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Stripe might be best known for enabling online merchants and websites to process payments more easily, but its team also strongly believes in decentralized payment networks and cryptocurrencies.
Today, Stripe announced that it has invested $3 million into Stellar, which is an open source project, a currency-exchange network, a currency in its own right, and a non-profit. Stellar also launches today.
Stellar, like Bitcoin, is a decentralized payment network and protocol. Unlike Bitcoin, it supports traditional currencies such as U.S. dollars, euros, and so on.
From Stripe crypto specialist Greg Brockman’s blog post:
Stellar’s goal is to build a great transport layer for transmitting monetary value. Figuring out how to efficiently move money is something we support very strongly: Stripe spends a lot of effort integrating different banking and finance protocols in various countries (17 at last count). We’ve always considered it unlikely that these systems would be just as fragmented in twenty years. Bitcoin has already changed the world by drawing attention to the value of open, distributed protocols that enable the transmission and storage of money. Stellar aims to advance this success by providing a way to transact in one’s currency of choice, whether that currency is fiat or digital.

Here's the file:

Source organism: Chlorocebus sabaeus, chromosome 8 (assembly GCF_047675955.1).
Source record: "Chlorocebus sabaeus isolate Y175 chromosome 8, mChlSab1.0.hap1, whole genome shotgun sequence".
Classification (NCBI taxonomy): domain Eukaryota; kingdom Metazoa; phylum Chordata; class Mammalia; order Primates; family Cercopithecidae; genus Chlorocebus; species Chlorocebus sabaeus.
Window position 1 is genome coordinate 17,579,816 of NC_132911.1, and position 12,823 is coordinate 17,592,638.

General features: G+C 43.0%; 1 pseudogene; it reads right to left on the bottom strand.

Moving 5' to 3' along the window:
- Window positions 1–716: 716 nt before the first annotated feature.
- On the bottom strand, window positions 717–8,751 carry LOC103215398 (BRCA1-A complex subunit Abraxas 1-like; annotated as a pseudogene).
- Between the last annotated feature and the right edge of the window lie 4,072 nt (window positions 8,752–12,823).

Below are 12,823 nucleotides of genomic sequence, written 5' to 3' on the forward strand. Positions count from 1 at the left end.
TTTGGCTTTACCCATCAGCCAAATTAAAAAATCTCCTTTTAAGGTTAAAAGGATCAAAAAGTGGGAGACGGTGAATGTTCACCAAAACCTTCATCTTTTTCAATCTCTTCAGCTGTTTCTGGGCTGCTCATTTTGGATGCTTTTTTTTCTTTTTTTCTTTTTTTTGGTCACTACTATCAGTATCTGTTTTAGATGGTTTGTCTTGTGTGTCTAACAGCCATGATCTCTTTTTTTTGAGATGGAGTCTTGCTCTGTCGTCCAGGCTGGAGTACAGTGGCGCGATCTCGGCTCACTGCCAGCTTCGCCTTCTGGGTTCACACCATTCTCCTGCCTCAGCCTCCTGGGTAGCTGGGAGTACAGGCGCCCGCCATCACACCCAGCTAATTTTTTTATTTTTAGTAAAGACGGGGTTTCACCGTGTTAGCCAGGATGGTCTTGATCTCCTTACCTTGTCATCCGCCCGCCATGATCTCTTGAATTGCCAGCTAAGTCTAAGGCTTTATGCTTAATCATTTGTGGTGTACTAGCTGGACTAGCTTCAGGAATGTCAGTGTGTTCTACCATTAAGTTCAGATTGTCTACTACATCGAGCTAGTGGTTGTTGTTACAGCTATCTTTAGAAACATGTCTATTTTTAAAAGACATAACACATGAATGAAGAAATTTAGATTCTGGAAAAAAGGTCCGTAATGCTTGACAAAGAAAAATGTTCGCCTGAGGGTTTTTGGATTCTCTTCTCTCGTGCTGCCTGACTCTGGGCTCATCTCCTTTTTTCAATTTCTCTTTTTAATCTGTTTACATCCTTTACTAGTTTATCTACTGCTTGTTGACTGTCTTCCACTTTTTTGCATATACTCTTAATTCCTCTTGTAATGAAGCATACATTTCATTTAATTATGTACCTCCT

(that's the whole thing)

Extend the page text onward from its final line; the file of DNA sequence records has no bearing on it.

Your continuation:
Here’s how Stellar works: You can use the network to send and receive payments in a pair of currencies (sending dollars that arrive in euros, for example), or you can hold a balance with a gateway, which is a network participant that accepts a deposit in exchange for credit on the network, according to Stellar’s site.
Stellar also has its own native currency, the stellar. Its value will be market-determined, and its main purpose is to provide a conversion path between currencies.
“All the financial structure today is fragmented and out of date. They can’t communicate with each other,” said Stellar executive director Joyce Kim, in an interview with VentureBeat.
“Bitcoin hasn’t really made it mainstream. What we decided to do with Stellar is create this common language,” she said.
She added that the trouble with Bitcoin and other cryptocurrencies is that they’re challenging to understand and can even be hard to acquire, as they must be “mined” or bought from specialty exchanges, which creates a lot of friction. Stellar, she says, is creating a universal network.
As for Stellar, the non-profit, it will be in charge of distributing the coins only. “Money, [the stellar coins], is now is for the people, by the people…It shouldn’t be owned by anyone,” said Kim.
The network will initially have 100 billion stellars, and will grow 1 percent per year. The coins will be distributed as follows: 5 percent for operating costs of the nonprofit, 50 percent for people who sign up for an account, 25 percent for other non-profits working on financial inclusion, and 20 percent to current bitcoin and Ripple holders.
The 25 percent for non-profits is particularly important to Stellar. While Facebook’s Internet.org and Google’s Project Loon are working to bring internet to the whole world, “bringing the next billion [people] onto the Internet economy is even harder than bringing them online,” said Kim. This chunk of the stellars will go to nonprofits working on micro-lending, community banks, and the like.
Stellar’s board includes Khosla Ventures’ Keith Rabois, Stellar developer Jed McCaleb, and Stripe chief executive Patrick Collison. Its advisors include Sam Altman, Naval Ravikant, Matt Mullenweg, and a host of others.
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